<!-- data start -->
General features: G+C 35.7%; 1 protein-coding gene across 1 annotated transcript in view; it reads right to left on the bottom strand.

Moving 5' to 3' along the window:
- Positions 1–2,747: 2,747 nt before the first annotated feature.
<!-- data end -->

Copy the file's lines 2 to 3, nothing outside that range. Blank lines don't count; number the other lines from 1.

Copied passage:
Moving 5' to 3' along the window:
- Positions 1–2,747: 2,747 nt before the first annotated feature.